Lawmakers pass marijuana regulation bill, Gov. LePage may veto
AUGUSTA (WGME) – In a late-night vote, lawmakers passed a bill addressing recreational marijuana rules.
The vote came during a one-day special session at the state house.
The bill now heads to Governor Paul LePage's desk, where he has 10 days to either sign it, veto it, or let it go into law without his signature.
The governor has threatened to veto any bill that does not delay implementation of recreational sales until 2019.
Maine voters approved recreational marijuana nearly a year ago.
Since then, the Marijuana Implementation Committee has been working on how to regulate the sale of pot.
The committee's bill would set up a state licensing system for cultivators, stores, and marijuana product manufacturers. It also establishes a 10 percent sales tax and an excise tax based on weight for wholesale sales between growers and sellers.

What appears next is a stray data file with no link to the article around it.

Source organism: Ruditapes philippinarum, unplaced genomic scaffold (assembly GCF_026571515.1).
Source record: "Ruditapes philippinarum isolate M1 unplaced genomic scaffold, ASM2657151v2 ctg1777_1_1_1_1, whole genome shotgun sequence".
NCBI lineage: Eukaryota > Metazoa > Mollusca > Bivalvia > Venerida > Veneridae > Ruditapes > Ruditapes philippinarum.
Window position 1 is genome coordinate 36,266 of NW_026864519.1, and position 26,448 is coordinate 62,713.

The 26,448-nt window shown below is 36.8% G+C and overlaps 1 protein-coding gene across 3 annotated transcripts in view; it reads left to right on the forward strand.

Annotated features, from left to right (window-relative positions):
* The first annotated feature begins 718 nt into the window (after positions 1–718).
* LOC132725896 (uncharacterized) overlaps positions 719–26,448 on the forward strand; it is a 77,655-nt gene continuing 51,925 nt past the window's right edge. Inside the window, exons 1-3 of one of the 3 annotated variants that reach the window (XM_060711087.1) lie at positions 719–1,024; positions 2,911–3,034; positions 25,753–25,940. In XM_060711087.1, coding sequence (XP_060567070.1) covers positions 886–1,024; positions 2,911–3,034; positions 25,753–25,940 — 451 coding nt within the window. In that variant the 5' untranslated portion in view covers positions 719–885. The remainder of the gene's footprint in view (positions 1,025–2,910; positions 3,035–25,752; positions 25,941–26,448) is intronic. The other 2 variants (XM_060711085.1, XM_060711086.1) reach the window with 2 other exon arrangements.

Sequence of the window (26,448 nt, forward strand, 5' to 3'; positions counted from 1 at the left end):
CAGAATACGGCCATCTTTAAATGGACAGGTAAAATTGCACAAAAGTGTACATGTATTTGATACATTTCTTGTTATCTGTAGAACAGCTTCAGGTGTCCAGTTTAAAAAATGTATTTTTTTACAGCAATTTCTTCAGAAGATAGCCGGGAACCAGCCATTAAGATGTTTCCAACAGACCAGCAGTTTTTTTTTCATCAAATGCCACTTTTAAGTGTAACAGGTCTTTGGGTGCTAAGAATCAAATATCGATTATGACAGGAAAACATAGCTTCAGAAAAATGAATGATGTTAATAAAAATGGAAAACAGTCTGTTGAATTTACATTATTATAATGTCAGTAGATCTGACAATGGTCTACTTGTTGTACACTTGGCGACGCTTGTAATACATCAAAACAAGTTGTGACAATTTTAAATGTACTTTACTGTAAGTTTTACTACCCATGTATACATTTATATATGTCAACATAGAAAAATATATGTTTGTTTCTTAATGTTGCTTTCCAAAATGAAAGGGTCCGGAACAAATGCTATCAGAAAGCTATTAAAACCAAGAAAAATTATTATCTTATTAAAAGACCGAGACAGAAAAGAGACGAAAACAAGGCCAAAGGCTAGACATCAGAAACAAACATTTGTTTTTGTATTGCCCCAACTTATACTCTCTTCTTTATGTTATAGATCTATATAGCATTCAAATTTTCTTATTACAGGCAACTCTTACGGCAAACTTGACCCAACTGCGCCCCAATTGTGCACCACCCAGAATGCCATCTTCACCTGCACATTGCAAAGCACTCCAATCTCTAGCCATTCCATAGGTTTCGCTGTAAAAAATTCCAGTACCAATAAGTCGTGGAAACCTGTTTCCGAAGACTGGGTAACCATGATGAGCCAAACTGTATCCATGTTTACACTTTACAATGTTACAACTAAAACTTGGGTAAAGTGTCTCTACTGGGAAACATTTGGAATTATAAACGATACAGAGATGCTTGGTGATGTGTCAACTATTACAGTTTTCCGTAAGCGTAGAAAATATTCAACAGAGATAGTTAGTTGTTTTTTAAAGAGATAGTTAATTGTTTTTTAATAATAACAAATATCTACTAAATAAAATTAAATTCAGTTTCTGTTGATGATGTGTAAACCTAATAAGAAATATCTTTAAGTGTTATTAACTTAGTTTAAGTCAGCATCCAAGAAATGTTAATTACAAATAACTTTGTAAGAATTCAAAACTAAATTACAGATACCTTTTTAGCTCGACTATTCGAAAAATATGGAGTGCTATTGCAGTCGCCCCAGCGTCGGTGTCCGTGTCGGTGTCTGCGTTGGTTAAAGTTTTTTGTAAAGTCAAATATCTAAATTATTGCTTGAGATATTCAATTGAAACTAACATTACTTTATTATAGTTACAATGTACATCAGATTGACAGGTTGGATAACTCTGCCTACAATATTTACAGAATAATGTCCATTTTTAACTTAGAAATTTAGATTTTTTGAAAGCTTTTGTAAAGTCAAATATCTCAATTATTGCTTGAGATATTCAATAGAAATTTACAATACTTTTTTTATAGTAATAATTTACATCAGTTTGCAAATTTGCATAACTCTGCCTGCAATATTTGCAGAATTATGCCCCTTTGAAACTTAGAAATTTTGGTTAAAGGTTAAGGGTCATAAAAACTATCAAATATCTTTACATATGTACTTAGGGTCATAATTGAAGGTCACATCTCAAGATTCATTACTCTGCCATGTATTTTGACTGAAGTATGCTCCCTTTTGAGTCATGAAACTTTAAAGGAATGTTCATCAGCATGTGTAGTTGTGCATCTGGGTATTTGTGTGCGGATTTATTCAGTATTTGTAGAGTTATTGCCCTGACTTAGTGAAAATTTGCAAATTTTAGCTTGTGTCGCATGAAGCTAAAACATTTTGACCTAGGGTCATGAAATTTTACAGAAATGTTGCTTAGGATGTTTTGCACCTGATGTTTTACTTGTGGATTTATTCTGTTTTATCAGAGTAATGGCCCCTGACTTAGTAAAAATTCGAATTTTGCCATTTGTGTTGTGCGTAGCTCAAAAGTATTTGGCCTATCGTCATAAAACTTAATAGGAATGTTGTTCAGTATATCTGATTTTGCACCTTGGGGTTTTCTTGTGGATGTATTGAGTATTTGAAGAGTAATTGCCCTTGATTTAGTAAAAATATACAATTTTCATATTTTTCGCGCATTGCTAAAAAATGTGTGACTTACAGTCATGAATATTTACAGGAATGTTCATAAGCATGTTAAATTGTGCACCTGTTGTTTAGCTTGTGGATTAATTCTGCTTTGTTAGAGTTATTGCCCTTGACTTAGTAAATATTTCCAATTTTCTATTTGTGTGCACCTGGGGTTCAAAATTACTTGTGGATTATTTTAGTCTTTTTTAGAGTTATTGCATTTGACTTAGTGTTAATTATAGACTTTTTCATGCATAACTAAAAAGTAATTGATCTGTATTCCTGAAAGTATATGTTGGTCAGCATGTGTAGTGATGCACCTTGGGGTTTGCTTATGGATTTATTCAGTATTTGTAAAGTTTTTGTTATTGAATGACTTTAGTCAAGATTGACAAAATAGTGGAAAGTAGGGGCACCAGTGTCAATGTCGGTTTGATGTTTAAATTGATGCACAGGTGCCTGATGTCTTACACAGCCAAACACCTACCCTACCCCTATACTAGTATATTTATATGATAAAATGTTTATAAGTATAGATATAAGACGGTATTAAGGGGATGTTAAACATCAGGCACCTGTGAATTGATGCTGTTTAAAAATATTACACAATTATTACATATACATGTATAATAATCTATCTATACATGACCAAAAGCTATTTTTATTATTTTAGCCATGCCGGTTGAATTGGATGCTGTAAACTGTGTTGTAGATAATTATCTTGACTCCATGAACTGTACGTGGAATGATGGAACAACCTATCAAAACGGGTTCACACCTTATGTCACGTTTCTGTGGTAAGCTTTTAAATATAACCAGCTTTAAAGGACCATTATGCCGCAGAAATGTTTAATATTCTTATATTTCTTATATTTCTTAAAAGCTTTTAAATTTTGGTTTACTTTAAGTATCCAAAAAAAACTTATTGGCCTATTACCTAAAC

This bill would allow municipalities to opt out of the market, and implement their own moratoriums, beyond the statewide one which ends in February 2018.
Portland Senator Mark Dion serves on the committee. He says they worked for eight months on a bill that allows for the safe, regulated, taxed and legal sale of marijuana in Maine.
"I think it honors what the voters wanted to get done when they passed the referendum," said Dion. "It's going to give guidance to municipalities about next steps."
However, House Republican Leader Ken Fredette says the bill is far from ready. He supported the governor's bill that would have delayed implementation until 2019.
"There needs to be rule making done as part of passing this bill,” Fredette said. “And that rule making, in my opinion, is not going to be done anywhere near Feb. 1, 2018."
Senator Dion says the committee is open to changes down the line.
"I think if it's any experience, whether it's tobacco, liquor, and now marijuana, as we gain experience in the marketplace, we're going to take that information and craft law and regulations to match those experiences," said Dion.
Mainers can already grow and possess recreational marijuana, but there’s no way to legally purchase it outside of the state’s medical marijuana system.